The EU pigmeat sector has been in serious difficulty for a number of months due to a combination of factors, including:
- Covid-19 restrictions;
- reduced exports to China;
- the spread of African Swine Fever to more EU countries;
- increases in input costs.
The way forward requires in-depth reflection, as present difficulties go beyond the seasonal fluctuations of the pig cycle.
Against this background, Commissioner Wojciechowski announced the creation of a European Pigmeat Reflection Group. This is a series of joint meetings of the pigmeat section of the Civil Dialogue Group for Animal Products, and the animal products section of the CMO Expert Group.
Reflection group meetings
A kick off meeting took place on 10 March, effectively launching the group's work in the presence of Commissioner Wojciechowski.
Five plenary meetings were planned in 2022. Each meeting is dedicated to a specific topic and its output is shared on this webpage for the benefit of all. The five meeting reports will flow into a final report with possible recommendations.
The agendas, minutes and documents relating to each meeting of European Pigmeat Reflection Group can be found on the civil dialogue group for animal products page.
- 10 March 2022
- 6 April 2022
- 25 May 2022
- 4 July 2022
- 12 September 2022
- 21 November 2022
- 18 January 2023: delivery of the final report.
First meeting: 6 April 2022
The first of these meetings took place online on 6 April. There were over 130 participants and 12 presentations. The meeting focused on the sector’s socio-economic dynamics: structure of the sector across and within EU countries, export orientation, short supply chains, socio-economic relevance for rural areas, rural development measures for pigmeat, State aid and CAP strategic plans.
The first debate was guided by the following questions:
- Are there particular economic models that ensure resilience?
- To what extent does EU internal market balance need exports? Does export orientation increase the risk of crisis or does it play a role in hedging risks?
- What is the role of short supply chains in EU internal market balance? Do they help to mitigate risks?
- What is the added value of pig farming for rural areas? Are there threats to be mitigated?
- To what extent can structural measures help the pigmeat sector?
Second meeting: 25 May 2022
The second meeting took place online on 25 May. It continued the discussion on the sector’s socio-economic dynamics (GIs, labelling, consumption trends and the food environment, organic production and risk management).
The debate was guided by the following questions:
- To what extent do GIs add value to the pigmeat sector?
- What is the advantage of farming method labelling for pigmeat production? What are the constraints?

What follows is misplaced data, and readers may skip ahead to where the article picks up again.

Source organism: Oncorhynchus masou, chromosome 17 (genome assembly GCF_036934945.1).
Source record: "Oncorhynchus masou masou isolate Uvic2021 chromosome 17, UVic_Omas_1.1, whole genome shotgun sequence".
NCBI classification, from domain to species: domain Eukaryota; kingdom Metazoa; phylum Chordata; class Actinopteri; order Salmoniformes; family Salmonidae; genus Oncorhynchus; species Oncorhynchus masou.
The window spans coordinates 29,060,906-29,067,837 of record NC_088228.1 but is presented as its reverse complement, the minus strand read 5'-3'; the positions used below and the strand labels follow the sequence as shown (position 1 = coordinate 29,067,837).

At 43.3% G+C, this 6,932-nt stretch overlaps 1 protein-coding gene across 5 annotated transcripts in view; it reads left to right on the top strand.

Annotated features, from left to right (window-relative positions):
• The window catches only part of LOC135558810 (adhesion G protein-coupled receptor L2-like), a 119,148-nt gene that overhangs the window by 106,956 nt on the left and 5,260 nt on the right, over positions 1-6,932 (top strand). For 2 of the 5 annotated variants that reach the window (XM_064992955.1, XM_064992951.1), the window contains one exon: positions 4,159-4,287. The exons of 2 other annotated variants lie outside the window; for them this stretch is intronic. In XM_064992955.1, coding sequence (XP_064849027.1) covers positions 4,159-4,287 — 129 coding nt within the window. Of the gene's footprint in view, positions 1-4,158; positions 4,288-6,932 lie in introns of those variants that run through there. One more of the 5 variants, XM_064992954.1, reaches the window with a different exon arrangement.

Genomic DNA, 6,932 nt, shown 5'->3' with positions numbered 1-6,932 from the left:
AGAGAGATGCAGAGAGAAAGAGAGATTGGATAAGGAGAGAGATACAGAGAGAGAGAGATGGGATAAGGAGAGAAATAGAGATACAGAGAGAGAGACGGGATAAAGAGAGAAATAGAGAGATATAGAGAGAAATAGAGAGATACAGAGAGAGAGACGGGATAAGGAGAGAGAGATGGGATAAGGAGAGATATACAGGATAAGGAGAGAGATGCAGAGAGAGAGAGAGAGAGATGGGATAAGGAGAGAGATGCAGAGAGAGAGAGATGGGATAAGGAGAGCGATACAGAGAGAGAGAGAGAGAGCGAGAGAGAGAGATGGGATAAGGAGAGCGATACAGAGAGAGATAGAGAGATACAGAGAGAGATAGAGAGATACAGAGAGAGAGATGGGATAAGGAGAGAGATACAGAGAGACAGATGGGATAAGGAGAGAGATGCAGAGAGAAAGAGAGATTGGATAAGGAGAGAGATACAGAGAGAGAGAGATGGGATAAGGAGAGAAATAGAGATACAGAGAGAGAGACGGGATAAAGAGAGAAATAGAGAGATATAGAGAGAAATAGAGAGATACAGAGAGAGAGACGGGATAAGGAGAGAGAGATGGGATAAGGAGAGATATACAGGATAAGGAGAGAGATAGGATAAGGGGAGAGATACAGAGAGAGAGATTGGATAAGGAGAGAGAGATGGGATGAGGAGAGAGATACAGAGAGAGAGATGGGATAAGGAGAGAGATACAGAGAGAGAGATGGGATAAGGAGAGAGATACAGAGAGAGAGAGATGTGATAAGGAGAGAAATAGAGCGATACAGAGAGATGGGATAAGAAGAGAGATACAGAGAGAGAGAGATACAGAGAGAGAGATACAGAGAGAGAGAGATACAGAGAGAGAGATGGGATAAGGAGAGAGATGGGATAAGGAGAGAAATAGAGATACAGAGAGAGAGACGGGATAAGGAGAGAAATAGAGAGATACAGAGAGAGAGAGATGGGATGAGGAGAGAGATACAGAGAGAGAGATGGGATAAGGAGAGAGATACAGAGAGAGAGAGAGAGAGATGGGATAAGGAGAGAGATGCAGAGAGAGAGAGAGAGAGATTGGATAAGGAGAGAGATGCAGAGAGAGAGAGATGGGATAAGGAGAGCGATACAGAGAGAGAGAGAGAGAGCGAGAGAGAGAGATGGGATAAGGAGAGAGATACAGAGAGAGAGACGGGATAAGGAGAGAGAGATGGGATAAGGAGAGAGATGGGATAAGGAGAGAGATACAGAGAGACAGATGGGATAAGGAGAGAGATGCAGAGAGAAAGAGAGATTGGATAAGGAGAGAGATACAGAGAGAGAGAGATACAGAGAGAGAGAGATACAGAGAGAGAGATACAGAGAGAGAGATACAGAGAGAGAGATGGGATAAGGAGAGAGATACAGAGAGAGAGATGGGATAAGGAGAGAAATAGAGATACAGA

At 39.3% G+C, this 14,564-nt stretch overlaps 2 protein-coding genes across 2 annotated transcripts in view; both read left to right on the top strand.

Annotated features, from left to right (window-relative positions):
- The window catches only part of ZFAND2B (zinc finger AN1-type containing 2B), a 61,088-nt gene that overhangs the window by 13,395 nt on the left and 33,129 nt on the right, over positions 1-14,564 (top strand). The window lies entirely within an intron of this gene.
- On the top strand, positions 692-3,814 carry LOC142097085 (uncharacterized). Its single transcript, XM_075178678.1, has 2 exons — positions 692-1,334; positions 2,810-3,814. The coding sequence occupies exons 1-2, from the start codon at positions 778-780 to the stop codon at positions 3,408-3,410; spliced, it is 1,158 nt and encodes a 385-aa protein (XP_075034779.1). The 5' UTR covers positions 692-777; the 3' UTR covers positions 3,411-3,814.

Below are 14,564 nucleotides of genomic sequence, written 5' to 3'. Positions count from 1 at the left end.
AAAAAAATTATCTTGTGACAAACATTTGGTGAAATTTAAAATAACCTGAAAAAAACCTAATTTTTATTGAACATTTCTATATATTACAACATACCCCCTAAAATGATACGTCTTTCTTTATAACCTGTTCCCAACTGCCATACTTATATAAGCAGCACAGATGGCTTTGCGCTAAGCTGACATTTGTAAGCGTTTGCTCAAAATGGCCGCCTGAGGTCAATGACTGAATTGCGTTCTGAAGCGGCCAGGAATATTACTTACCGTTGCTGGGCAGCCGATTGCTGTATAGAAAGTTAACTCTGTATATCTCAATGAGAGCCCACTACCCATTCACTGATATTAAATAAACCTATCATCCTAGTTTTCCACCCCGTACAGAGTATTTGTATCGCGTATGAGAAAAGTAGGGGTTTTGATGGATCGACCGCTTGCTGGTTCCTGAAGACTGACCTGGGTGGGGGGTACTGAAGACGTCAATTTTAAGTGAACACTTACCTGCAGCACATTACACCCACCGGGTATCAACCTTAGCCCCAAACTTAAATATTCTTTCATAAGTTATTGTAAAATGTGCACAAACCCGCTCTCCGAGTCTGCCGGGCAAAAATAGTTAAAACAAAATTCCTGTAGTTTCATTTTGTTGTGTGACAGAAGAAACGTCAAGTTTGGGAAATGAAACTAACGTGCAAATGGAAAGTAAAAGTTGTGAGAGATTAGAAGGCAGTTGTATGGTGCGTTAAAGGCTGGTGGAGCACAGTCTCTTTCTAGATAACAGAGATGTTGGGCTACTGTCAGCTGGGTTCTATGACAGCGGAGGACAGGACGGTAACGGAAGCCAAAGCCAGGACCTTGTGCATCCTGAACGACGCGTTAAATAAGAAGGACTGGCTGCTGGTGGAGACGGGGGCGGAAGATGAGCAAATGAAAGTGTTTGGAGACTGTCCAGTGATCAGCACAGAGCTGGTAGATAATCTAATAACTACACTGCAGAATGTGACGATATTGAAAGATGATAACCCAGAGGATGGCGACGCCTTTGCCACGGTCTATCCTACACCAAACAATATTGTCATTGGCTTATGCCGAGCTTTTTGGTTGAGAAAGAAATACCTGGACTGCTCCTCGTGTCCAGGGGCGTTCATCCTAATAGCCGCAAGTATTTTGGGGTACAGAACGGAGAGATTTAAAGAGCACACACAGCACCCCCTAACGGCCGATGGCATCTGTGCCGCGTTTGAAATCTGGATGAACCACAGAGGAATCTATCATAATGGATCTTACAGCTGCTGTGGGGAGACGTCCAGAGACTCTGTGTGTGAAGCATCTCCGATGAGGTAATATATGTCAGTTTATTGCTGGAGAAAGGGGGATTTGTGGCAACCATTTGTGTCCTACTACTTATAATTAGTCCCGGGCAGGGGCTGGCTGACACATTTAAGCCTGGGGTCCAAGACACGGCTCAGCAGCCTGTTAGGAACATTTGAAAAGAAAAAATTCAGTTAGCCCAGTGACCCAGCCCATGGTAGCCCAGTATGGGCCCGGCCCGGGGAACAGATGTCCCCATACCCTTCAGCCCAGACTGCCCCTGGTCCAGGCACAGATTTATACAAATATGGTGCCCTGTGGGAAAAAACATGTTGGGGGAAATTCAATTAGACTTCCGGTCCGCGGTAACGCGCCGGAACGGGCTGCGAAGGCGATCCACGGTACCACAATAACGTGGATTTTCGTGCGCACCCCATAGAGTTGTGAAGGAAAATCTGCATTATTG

- Does origin labelling address consumers' expectations?
- Is a shift noticeable in consumer habits?
- To what extent does policy influence consumer purchasing actions?
- What are the challenges and opportunities of organic pig production?
- To what extent is risk hedging a private concern?
Third meeting: 4 July 2022
The third meeting took place online on 4 July and opened a new chapter for discussion: environment and climate challenges. The meeting focused on farming methods, carbon farming and carbon credits, and emission and manure management.
The third debate was guided by the following questions:
- To what extent can differentiated farming methods add value to the pigmeat sector?
- To what extent can differentiated farming methods address environment and climate challenges?
- Should certain farming methods be prohibited?
- Is carbon farming taken into account in pig farming?
- To what extent can carbon credits play a role in the pigmeat sector?
- To what extent can pig farming mitigate emissions?
- To what extent can manure management add value in the pigmeat sector?
Fourth meeting: 12 September 2022
The fourth plenary meeting took place online on 12 September to complete the review on the sector’s environmental and climate challenges by examining the issues of biogas and research and innovation.
The fourth debate was guided by the following questions:
- To which extent can biogas add value to the pigmeat sector?
- To which extent can biogas address environment and climate challenges?
- Are there pitfalls with biogas that should be avoided?
- Is the pigmeat sector kept actively informed of research and innovation in pig farming?
- What are the benefits expected from R&I projects for the pigmeat sector?
- What’s the expected timeline of R&I projects before they can effectively apply to pig farming?
- What’s the cost of implementing R&I projects for pig farming?
Fifth meeting: 21 November 2022
The fifth plenary meeting took place online on 21 November to discuss animal health and welfare issues. The meeting focused on ASF, animal welfare and animal transport as well as on research and innovation in the field of animal health and welfare.
The fifth debate was guided by the following questions:
- What are the main challenges to keep pigs healthy on the farm? How important are multifactorial infectious diseases compared to ASF?
- What concrete actions on the farm prove efficient for pig health? What are the most efficient steps to prevent ASF outbreaks in farms?
- Are there measures to prevent citizens from spreading ASF?
- How realistic are the prospects of having a vaccine against ASF? Are the pros outweighing the cons?
- What concrete actions prove the most efficient for animal welfare at farm level, in slaughterhouses and during transport?
- Can animal welfare and farm efficiency go hand in hand?